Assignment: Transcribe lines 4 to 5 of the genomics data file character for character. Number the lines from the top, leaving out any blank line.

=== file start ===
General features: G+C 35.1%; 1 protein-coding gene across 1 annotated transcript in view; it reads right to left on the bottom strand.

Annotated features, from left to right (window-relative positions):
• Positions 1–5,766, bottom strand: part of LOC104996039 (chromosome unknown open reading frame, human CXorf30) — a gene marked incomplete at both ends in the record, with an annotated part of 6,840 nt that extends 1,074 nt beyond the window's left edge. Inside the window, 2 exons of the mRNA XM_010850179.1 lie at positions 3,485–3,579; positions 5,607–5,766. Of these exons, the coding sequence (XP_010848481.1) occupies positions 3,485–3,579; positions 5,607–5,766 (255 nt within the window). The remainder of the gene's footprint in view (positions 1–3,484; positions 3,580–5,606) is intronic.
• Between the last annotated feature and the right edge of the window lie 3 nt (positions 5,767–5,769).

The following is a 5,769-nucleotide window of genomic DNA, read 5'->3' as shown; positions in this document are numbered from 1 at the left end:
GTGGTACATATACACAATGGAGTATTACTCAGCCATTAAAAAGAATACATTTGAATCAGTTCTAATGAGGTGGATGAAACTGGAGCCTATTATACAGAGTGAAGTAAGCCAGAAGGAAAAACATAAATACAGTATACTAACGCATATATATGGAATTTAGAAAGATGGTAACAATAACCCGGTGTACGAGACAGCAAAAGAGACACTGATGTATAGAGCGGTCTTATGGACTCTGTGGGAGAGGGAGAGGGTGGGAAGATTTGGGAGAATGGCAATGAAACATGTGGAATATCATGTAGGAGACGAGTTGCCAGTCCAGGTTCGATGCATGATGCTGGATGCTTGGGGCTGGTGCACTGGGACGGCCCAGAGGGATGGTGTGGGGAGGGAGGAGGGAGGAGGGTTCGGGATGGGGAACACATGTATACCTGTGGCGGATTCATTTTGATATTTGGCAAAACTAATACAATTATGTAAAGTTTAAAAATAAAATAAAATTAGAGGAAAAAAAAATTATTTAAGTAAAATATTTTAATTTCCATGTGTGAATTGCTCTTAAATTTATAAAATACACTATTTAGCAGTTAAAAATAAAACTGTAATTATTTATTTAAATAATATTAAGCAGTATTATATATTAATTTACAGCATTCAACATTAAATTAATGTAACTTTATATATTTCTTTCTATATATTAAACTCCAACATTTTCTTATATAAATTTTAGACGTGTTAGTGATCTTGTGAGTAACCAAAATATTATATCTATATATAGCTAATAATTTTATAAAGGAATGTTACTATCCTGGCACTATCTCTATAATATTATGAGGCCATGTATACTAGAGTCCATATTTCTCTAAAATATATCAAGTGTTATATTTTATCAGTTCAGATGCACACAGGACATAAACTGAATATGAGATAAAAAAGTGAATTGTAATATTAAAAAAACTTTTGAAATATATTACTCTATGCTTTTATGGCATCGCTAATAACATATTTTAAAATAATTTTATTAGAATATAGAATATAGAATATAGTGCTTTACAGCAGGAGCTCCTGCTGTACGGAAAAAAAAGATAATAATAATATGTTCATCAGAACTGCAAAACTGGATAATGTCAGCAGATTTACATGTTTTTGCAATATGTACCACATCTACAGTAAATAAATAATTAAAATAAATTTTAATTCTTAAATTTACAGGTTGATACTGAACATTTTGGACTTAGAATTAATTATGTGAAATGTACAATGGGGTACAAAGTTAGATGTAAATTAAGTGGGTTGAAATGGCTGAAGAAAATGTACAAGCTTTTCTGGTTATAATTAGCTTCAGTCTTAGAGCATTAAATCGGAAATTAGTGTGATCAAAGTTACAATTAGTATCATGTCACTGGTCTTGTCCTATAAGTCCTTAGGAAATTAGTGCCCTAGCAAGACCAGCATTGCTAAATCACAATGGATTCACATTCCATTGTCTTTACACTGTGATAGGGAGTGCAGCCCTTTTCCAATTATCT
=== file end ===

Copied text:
• Between the last annotated feature and the right edge of the window lie 3 nt (positions 5,767–5,769).

The following is a 5,769-nucleotide window of genomic DNA, read 5'->3' as shown; positions in this document are numbered from 1 at the left end: